Perhaps the most interesting thing I've found about the Smallville finale is the reactions I've seen online, and the intersection and interactions between comics fandom and Smallville fandom.
Comics fandom, in general, was pretty dismissive of the finale, and Smallville in general. While neither the worst nor best of these types of fan reactions, I think the Smallvillains series by Chris Sims and David Uzumeri is a pretty typical benchmark for these types of things. And I have a couple things to say about what I saw both in the review and the comments.
First, a few commenters responded to reviews with "Well, you should review past seasons to get the whole context."
Where have we heard that before?
Congrats "Smallville" fans - you are now using a long-held fan-complaint normally used by science fiction, comic and fantasy fans.
And to Comics fans - do you see how poorly that argument works when you're the ones judging it? Think about that for a while.
And from comic fans, the complaint is some variation of "It's sad that Smallville is what people are going to think think of when they think of Superman in a modern context."
Do yourself a quick favor, do a google image search on "Crying Superman" see roughly what percentage of those image are from the era of 2001-2011.
The modern era of Superman comics (All-Star Superman notwithstanding) has been extremely uneven at best, and prone to many of the same problems comics fans complain about the show for.
So, currently, we've got Chris Roberson working incredibly hard to redeem J. Michael Stracyznski's "Grounded" story arc. He's doing a decent job, but he's also filling it to the brim with in-jokes and nods to a lot of heavy continuity to get that geek buzz going. Paul Cornell is fairing slightly better, if for no other reason he's mostly sticking to his own story, not filling in on someone else's notes. However, the accessibility problem is much the same, particularly if you don't care about who Vandal Savage and Secret Six and other "guest stars" are. But at least it's adaptable to other media.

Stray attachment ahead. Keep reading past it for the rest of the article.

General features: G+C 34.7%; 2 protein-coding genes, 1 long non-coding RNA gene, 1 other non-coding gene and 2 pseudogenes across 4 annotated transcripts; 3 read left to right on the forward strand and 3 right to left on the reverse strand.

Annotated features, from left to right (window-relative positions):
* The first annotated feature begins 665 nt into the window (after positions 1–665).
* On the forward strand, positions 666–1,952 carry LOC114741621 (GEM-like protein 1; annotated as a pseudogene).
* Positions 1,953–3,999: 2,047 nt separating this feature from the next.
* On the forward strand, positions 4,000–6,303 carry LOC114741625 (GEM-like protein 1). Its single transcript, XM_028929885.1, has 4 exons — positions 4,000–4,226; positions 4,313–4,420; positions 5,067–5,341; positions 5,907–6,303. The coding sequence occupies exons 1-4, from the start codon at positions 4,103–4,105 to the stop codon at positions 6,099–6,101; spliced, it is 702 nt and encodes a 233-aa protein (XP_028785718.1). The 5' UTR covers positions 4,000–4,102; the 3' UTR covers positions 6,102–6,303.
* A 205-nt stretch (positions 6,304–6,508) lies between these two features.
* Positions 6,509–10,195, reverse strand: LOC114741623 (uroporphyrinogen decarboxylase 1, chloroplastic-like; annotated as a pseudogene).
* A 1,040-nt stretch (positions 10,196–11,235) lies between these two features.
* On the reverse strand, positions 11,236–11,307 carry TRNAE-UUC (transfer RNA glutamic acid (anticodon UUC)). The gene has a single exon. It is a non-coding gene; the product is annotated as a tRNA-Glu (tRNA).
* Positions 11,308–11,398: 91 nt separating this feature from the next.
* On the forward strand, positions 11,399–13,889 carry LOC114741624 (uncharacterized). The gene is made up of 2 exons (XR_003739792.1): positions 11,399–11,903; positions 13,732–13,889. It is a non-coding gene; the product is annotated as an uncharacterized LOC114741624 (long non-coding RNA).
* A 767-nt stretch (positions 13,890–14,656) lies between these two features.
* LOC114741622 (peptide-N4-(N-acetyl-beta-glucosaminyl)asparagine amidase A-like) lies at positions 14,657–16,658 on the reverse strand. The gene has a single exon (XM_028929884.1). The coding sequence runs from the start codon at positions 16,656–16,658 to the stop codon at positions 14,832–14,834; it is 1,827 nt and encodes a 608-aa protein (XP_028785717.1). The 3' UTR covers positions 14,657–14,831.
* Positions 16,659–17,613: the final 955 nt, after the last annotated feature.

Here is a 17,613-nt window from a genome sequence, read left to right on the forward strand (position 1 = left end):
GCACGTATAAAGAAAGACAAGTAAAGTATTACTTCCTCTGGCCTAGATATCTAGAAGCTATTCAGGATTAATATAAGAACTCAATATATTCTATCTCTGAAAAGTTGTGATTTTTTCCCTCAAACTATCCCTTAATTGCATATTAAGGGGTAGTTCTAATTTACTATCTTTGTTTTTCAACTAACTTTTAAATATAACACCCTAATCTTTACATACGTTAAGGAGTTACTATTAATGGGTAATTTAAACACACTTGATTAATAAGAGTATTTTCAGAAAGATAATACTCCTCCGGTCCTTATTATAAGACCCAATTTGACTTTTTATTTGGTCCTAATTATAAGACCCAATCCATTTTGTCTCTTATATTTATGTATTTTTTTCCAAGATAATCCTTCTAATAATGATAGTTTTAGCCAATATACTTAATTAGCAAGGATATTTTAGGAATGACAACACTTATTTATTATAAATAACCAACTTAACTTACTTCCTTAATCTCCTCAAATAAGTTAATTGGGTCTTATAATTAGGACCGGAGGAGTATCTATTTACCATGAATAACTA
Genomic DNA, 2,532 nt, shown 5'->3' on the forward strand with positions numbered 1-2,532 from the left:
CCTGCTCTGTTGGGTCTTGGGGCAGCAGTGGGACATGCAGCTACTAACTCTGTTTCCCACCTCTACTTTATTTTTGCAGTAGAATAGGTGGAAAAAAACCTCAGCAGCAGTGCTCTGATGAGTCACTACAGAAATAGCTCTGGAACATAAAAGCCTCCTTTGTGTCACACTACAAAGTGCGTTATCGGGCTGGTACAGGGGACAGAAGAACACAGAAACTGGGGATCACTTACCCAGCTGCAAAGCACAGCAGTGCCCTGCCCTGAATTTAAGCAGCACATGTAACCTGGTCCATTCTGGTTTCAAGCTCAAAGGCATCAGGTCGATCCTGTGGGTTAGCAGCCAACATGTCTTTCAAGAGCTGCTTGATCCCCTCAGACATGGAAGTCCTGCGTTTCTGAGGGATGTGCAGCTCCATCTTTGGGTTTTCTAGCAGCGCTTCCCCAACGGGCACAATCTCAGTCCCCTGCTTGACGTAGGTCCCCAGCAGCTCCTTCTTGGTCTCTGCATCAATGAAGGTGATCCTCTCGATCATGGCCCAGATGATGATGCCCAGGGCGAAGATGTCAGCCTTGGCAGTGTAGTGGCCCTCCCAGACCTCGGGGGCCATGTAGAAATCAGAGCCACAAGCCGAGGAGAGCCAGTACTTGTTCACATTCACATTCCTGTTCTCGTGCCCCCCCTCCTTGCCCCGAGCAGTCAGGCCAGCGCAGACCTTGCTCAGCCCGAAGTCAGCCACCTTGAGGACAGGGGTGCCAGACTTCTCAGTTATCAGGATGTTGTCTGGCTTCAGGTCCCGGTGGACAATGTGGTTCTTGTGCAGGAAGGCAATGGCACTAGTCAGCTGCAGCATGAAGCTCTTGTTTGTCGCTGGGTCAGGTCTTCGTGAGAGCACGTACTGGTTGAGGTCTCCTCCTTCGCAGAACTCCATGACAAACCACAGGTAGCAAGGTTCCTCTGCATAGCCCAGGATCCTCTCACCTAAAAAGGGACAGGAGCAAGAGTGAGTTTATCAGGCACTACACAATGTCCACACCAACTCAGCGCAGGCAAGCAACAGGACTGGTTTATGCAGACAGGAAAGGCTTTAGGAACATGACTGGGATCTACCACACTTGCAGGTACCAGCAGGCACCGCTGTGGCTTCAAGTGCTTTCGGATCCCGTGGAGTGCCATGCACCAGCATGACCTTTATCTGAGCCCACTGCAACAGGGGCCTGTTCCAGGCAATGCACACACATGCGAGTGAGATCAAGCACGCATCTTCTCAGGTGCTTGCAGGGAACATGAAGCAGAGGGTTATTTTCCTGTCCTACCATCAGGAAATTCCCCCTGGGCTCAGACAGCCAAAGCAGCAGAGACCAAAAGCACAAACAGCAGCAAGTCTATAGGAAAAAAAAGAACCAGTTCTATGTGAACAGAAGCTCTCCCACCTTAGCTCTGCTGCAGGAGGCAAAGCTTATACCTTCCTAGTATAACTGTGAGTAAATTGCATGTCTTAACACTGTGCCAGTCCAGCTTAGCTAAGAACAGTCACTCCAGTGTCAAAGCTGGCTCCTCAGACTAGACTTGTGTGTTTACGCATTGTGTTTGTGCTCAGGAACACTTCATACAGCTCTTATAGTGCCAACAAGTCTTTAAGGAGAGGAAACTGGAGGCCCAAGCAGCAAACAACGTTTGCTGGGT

Before this, there was "New Krypton", which will probably go down as the Superman equivalent of "the Clone Saga" in terms of creative failure. I found it funny at the time, because this was taking place at roughly the same time as Smallville Season 9 was also dealing with Kandorians on Earth. I feel confident in my opinion that Smallville did a better job.
Before that you had Johns on Action Comics, doing a bunch of "cinematic" story arcs, with Brainiac, the Legion of Superheroes, etc. These were entertaining comics, and probably some of the best (and most restrained) work Johns has ever done, but hardly world breaking. Pleasantly competent. And again, I have a hard time imagining most of Johns' work adapting to other media (Brainiac, perhaps, or the Legion as an animated DVD). On the other side, you had Kurt Busiek's aborted run. I'm actually not going to judge that too harshly, because you can tell that Kurt Busiek was gearing up for a multi-year long series of arcs, and we only ever really saw the first act of it. It might have even been great, but unfortunately, someone at DC Editorial felt otherwise. Busiek and Johns got things off to a really good start with the "One Year Later" story they did together - that was surprisingly competent and accessible.
Which they kind of had to do given the long brutal slog of terrible, godawful Superman comics that came out during the years leading up to "Infinite Crisis". Anyone remember Ruin? The Brian Azzarello/Jim Lee arc? Chuck Austen? Seagle's story arc in Superman? Outside of Gail Simone, it was a dark, dark time.
And before that, you had the era of Jeph Loeb; master of the dumb but occasionally fun story. His books didn't make a lot of sense, but they were popcorn when they wanted to be.
In conclusion, if comic fans want good Superman stories, maybe we should all focus on making sure there are good ones in the comics worth adapting? Just a thought.